On March 24, 2020, two notices (Notices) were published in the Federal Register by United States (U.S.) Customs and Border Protection (CBP) related to limitations on cross-border travel along the northern[1] and southern[2] borders of the U.S.  Both of these restrictions went into effect as 11:59 p.m. (EDT) on March 20, 2020, and remained in effect until 11:59 p.m. (EDT) on April 20, 2020. The Notices announced restrictions to “non-essential” travel between the countries (U.S. and Mexico – U.S. and Canada) and outlined what constitutes essential travel for admission to the U.S.  These restrictions have now been extended twice and currently expire at 11:59 p.m. (EDT) on June 22, 2020, unless amended or rescinded.  The restrictions are not meant to interrupt legitimate trade between the affected nations or disrupt critical supply chains that ensure delivery of food, fuel, medicine, and other critical materials.

Below are references to the notices issued to date:

What modes of travel are NOT affected by these notices?

Canada – Air, Freight, Rail, or Sea Travel between the U.S. and Canada.
Mexico –  Air, Freight, Rail, or Sea Travel between the U.S. and Mexico.

What modes of travel are affected by these notices?

Canada and Mexico – Land, passenger rail, passenger ferry travel, and pleasure boat travel.

What travel is restricted by these notices  (e.g., Non-Essential)?

Individuals traveling for tourism (e.g. sightseeing, recreation, gambling, and attending cultural events), which is typically referred to as B-2 admissions to the U.S.  Please note that B-1 business visits are not included in the non-essential category.   In addition, the CBP Commissioner may on an individualized basis and for humanitarian reasons or for other purposes in the national interest, permit the processing of travelers to the U.S., who are not engaged in essential travel.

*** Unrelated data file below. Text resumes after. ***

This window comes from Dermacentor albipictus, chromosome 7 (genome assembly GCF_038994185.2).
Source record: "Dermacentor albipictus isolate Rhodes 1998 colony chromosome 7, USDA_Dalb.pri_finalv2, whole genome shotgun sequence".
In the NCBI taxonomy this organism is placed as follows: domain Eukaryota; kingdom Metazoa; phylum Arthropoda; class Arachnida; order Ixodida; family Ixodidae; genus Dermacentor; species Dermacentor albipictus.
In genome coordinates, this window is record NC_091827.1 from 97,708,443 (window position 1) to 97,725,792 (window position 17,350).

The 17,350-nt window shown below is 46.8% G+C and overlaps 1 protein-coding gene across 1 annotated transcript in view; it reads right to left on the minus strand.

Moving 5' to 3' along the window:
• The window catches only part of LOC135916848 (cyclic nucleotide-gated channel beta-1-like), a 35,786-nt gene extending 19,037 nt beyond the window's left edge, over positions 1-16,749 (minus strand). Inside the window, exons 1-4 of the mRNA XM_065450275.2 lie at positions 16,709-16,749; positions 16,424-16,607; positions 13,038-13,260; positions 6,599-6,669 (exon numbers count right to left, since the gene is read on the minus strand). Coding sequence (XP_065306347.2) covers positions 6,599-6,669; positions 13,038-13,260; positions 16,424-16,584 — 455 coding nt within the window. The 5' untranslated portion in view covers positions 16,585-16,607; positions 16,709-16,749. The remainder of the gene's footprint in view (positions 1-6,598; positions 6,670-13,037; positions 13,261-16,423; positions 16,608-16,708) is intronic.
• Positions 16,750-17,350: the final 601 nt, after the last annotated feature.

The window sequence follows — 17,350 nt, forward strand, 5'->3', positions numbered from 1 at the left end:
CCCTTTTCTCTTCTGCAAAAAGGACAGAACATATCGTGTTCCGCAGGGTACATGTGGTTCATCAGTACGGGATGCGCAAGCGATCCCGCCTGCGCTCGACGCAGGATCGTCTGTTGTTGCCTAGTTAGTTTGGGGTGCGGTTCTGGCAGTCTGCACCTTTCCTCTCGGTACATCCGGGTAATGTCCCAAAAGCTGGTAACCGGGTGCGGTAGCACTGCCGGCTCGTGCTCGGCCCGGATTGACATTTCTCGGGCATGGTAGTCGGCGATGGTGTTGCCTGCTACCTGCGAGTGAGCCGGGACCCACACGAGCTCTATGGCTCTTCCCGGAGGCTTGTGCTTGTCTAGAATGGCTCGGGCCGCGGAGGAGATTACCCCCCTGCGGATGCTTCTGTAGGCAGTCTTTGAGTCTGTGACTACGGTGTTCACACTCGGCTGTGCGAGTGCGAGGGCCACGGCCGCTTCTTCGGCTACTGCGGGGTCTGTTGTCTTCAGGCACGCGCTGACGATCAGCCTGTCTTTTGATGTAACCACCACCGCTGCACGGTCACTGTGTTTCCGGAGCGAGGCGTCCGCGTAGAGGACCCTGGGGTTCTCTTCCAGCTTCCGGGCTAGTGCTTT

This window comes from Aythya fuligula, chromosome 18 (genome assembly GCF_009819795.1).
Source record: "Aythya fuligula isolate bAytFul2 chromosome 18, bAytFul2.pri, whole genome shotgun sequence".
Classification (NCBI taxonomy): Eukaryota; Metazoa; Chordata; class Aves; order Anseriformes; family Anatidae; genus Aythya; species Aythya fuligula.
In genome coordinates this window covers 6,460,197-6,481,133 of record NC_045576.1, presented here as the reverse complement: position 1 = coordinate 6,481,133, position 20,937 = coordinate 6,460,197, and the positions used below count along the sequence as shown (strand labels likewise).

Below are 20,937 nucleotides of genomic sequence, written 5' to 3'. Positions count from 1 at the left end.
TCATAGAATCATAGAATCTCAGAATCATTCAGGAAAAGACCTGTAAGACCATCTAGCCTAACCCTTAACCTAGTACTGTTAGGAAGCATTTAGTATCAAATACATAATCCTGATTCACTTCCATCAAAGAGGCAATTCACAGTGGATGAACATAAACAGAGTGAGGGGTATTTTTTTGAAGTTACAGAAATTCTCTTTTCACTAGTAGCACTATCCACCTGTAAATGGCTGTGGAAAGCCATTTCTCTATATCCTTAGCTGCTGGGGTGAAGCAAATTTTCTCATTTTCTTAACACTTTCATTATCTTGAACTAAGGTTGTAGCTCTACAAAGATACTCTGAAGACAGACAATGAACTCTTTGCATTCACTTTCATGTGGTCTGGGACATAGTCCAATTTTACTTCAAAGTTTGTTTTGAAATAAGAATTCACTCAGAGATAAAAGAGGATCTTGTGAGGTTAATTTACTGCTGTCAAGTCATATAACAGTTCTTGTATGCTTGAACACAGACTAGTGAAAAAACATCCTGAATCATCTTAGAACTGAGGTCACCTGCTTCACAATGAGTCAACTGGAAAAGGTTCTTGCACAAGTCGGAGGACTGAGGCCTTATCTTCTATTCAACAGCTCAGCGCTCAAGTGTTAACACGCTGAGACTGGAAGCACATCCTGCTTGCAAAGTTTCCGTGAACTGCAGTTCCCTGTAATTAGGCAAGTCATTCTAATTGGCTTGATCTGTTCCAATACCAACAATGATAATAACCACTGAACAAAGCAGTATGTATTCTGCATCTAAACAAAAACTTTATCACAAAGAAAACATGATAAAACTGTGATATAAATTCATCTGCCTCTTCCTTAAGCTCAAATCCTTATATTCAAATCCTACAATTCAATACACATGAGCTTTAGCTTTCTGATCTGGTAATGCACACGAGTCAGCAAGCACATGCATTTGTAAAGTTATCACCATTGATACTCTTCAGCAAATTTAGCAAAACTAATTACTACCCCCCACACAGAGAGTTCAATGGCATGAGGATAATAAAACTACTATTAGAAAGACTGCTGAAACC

What travel is allowed as “Essential”?

For purposes of the temporary alteration in certain designated ports of entry operations authorized under 19 U.S.C. §1318(b)(1)(C) and (b)(2), travel through the land ports of entry and ferry terminals along the U.S.-Mexico or U.S.-Canadian border shall be limited to “essential travel,” which includes, but is not limited to

  • U.S. citizens and lawful permanent residents returning to the U.S.;
  • Individuals traveling for medical purposes (e.g., to receive medical treatment in the U.S.);
  • Individuals traveling to attend educational institutions (It is unclear if this provision applies to students studying online due to COVID-19 related practices applied by their educational institutions.);
  • Individuals traveling to work in the U.S. (e.g., individuals working in the farming or agriculture industry who must travel between the U.S. and Mexico in furtherance of such work);
  • Individuals traveling for emergency response and public health purposes (e.g., government officials or emergency responders entering the U.S. to support Federal, state, local, tribal, or territorial government efforts to respond to COVID-19 or other emergencies);
  • Individuals engaged in lawful cross-border trade (e.g., truck drivers supporting the movement of cargo between the U.S. and Mexico);
  • Individuals engaged in official government travel or diplomatic travel;
  • Members of the U.S. Armed Forces, and the spouses and children of members of the U.S. Armed Forces, returning to the U.S.; and
  • Individuals engaged in military-related travel or operations.

Please also review the earlier blog on this issue by Elise Levasseur of Dickinson Wright for more background.

On March 20, 2020, the U.S. and Mexico as well as the U.S. and Canada issued joint statements regarding their joint efforts to prevent the spread of COVID-19.  Canada and Mexican travel restrictions regarding non-essential travel were also extended to June 22, 2020. U.S. citizens and dual nationals living abroad are not subject to these restrictions to return to the U.S.